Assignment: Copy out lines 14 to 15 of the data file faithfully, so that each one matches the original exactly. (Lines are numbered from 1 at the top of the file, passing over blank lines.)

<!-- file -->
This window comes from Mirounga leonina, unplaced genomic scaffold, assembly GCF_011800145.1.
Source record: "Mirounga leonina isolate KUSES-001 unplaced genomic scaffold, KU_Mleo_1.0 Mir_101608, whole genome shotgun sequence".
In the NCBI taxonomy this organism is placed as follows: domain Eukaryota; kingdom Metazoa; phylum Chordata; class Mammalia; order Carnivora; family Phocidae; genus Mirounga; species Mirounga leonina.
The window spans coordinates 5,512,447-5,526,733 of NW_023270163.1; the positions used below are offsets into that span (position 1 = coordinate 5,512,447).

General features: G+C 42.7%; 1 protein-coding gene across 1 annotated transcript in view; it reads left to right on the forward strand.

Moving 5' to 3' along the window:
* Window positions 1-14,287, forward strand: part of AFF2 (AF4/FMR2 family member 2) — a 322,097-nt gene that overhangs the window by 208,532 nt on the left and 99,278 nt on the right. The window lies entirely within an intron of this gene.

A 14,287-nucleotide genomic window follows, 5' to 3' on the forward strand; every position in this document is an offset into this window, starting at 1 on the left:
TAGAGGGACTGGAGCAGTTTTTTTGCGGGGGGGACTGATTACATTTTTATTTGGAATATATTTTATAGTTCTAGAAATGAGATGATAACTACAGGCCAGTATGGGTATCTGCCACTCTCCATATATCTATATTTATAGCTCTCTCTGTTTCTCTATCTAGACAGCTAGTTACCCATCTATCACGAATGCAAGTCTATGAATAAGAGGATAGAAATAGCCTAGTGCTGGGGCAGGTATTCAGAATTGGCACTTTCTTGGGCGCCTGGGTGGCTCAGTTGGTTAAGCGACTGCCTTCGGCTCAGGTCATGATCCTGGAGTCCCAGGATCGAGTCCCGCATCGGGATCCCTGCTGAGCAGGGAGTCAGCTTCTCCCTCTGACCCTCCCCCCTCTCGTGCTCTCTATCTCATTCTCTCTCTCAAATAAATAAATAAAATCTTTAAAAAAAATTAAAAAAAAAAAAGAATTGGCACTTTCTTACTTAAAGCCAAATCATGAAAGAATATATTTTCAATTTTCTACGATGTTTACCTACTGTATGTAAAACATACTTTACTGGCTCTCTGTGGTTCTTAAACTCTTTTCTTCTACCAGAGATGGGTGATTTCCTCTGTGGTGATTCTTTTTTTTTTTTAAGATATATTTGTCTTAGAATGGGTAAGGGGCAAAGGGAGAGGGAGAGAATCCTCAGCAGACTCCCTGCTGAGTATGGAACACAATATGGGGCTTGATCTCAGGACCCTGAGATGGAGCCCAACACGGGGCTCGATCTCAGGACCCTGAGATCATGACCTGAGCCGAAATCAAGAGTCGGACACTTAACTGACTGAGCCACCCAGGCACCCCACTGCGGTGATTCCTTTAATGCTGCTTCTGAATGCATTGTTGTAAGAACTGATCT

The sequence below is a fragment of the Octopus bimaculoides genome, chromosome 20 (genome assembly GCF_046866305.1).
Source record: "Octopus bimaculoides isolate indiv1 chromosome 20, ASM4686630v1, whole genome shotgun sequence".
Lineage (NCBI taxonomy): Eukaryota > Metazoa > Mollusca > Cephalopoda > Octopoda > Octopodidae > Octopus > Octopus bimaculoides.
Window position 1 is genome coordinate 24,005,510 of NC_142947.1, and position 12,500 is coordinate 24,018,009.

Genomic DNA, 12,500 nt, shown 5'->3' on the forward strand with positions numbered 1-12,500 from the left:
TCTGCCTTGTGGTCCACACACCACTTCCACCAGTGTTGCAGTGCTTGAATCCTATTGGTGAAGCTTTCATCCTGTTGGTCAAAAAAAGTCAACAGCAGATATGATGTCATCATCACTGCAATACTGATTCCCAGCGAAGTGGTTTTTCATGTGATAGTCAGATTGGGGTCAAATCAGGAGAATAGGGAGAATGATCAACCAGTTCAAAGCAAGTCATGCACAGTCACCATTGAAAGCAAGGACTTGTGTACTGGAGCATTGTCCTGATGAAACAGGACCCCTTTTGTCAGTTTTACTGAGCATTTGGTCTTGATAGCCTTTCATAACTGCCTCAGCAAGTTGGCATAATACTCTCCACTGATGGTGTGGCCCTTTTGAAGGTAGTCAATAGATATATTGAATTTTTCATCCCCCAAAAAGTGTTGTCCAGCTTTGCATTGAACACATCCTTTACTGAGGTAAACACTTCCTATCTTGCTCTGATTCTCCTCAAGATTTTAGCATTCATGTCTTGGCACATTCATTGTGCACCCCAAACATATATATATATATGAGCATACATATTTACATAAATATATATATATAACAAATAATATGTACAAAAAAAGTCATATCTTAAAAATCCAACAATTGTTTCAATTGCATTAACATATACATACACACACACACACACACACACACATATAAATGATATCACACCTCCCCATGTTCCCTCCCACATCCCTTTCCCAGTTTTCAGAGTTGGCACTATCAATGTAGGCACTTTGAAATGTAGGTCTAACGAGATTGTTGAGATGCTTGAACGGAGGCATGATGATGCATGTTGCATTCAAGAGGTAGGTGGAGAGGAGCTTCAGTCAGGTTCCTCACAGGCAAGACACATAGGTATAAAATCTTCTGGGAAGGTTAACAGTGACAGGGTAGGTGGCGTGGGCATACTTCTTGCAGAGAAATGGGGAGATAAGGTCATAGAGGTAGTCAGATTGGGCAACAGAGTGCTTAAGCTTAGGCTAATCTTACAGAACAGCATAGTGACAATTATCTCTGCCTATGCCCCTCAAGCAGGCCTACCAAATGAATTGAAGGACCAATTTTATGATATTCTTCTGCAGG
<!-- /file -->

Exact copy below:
Genomic DNA, 12,500 nt, shown 5'->3' on the forward strand with positions numbered 1-12,500 from the left:
TCTGCCTTGTGGTCCACACACCACTTCCACCAGTGTTGCAGTGCTTGAATCCTATTGGTGAAGCTTTCATCCTGTTGGTCAAAAAAAGTCAACAGCAGATATGATGTCATCATCACTGCAATACTGATTCCCAGCGAAGTGGTTTTTCATGTGATAGTCAGATTGGGGTCAAATCAGGAGAATAGGGAGAATGATCAACCAGTTCAAAGCAAGTCATGCACAGTCACCATTGAAAGCAAGGACTTGTGTACTGGAGCATTGTCCTGATGAAACAGGACCCCTTTTGTCAGTTTTACTGAGCATTTGGTCTTGATAGCCTTTCATAACTGCCTCAGCAAGTTGGCATAATACTCTCCACTGATGGTGTGGCCCTTTTGAAGGTAGTCAATAGATATATTGAATTTTTCATCCCCCAAAAAGTGTTGTCCAGCTTTGCATTGAACACATCCTTTACTGAGGTAAACACTTCCTATCTTGCTCTGATTCTCCTCAAGATTTTAGCATTCATGTCTTGGCACATTCATTGTGCACCCCAAACATATATATATATATGAGCATACATATTTACATAAATATATATATATAACAAATAATATGTACAAAAAAAGTCATATCTTAAAAATCCAACAATTGTTTCAATTGCATTAACATATACATACACACACACACACACACACACACATATAAATGATATCACACCTCCCCATGTTCCCTCCCACATCCCTTTCCCAGTTTTCAGAGTTGGCACTATCAATGTAGGCACTTTGAAATGTAGGTCTAACGAGATTGTTGAGATGCTTGAACGGAGGCATGATGATGCATGTTGCATTCAAGAGGTAGGTGGAGAGGAGCTTCAGTCAGGTTCCTCACAGGCAAGACACATAGGTATAAAATCTTCTGGGAAGGTTAACAGTGACAGGGTAGGTGGCGTGGGCATACTTCTTGCAGAGAAATGGGGAGATAAGGTCATAGAGGTAGTCAGATTGGGCAACAGAGTGCTTAAGCTTAGGCTAATCTTACAGAACAGCATAGTGACAATTATCTCTGCCTATGCCCCTCAAGCAGGCCTACCAAATGAATTGAAGGACCAATTTTATGATATTCTTCTGCAGG